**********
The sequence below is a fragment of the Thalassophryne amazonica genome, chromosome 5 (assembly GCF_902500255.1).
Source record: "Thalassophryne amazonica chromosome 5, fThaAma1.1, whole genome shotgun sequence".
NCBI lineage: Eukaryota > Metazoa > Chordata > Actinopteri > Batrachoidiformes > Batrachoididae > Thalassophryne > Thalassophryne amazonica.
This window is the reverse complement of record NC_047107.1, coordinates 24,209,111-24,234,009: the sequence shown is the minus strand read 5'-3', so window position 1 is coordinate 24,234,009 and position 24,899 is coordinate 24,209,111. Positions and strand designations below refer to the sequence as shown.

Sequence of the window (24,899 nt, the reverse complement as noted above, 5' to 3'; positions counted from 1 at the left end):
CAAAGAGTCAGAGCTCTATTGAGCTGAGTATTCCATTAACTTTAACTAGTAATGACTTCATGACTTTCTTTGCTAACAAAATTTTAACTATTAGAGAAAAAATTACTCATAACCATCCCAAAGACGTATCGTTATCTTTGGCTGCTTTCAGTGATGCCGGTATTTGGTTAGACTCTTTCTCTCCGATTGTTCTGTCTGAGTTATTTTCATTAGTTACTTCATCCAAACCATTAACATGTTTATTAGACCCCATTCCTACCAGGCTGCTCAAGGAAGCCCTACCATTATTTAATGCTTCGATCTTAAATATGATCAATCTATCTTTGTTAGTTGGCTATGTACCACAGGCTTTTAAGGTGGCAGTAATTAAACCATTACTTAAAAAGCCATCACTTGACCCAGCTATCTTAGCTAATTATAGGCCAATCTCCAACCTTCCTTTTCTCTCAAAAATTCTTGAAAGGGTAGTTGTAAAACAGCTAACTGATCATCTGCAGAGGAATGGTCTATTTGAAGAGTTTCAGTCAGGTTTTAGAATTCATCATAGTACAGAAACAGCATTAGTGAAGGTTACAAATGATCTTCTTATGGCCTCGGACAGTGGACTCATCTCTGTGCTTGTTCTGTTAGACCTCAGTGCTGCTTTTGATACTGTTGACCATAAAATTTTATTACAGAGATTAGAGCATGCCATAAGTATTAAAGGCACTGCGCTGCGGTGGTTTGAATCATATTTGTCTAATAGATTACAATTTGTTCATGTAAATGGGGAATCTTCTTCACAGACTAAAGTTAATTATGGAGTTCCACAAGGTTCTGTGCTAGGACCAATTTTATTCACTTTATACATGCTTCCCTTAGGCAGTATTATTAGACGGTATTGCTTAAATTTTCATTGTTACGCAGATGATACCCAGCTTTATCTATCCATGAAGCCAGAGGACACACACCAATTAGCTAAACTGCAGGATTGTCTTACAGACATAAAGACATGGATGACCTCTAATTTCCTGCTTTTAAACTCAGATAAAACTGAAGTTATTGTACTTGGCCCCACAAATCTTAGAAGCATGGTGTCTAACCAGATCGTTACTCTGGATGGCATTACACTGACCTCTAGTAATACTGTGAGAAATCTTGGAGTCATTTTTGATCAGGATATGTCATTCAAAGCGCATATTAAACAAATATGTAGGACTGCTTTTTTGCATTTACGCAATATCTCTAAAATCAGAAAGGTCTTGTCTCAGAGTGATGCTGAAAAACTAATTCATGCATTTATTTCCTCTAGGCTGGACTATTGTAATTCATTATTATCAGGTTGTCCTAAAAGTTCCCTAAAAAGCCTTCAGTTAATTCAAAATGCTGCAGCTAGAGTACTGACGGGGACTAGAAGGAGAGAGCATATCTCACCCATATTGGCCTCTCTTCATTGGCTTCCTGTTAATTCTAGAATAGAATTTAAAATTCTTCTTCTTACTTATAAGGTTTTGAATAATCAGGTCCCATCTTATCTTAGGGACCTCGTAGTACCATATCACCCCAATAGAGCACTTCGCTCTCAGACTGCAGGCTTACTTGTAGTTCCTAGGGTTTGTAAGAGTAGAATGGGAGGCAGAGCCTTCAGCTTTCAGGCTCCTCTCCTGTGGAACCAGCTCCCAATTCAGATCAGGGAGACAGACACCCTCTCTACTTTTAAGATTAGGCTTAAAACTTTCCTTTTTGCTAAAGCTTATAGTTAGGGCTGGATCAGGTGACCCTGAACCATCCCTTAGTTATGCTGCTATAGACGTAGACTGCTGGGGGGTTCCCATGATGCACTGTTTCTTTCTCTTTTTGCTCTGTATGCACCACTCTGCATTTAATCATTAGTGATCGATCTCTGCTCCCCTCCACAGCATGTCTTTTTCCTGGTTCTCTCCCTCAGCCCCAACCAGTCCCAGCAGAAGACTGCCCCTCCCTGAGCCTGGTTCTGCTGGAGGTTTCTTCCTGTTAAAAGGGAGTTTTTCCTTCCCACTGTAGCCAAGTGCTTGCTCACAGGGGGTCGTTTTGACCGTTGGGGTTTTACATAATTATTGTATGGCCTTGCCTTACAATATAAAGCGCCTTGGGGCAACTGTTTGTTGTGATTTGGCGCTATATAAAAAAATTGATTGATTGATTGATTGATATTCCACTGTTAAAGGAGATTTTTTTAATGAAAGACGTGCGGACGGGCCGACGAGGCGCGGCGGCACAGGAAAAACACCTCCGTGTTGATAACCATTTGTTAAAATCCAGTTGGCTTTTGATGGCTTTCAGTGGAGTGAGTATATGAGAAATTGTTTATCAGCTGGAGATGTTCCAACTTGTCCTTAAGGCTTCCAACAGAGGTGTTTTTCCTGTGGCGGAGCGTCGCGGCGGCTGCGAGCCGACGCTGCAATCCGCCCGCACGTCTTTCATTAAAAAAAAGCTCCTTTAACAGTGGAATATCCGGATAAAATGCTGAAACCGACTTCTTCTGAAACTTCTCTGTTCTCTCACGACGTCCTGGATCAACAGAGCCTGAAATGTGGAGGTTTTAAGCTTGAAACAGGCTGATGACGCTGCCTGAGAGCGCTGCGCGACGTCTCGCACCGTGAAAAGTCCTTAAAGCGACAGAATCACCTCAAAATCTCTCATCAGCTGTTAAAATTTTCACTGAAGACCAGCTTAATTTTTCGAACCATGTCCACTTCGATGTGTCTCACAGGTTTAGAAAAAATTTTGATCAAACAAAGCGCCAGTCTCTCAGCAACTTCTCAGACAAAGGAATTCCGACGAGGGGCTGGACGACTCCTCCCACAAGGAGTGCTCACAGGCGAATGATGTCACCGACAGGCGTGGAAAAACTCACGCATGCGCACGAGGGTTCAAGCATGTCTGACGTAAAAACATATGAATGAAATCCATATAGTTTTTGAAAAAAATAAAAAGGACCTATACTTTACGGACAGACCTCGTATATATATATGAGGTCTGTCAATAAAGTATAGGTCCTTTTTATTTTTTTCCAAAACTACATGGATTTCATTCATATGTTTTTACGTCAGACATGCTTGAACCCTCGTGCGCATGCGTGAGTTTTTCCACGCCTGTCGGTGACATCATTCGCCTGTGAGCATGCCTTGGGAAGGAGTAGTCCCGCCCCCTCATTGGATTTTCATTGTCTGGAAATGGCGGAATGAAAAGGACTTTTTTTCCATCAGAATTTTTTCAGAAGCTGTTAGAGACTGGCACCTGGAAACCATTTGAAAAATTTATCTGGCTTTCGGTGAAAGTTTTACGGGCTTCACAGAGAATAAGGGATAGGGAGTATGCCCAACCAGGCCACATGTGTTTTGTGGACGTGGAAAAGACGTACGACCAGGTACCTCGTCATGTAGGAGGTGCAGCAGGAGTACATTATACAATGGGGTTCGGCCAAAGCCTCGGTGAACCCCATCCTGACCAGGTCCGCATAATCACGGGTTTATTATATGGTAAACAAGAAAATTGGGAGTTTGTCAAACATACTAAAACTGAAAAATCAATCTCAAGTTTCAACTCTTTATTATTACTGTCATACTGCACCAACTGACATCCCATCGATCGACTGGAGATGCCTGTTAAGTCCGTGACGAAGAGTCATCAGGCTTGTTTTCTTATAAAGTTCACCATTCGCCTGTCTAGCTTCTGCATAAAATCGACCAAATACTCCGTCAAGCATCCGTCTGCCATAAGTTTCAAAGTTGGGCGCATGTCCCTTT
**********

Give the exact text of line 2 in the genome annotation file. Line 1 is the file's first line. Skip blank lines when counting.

Source record: "Thalassophryne amazonica chromosome 5, fThaAma1.1, whole genome shotgun sequence".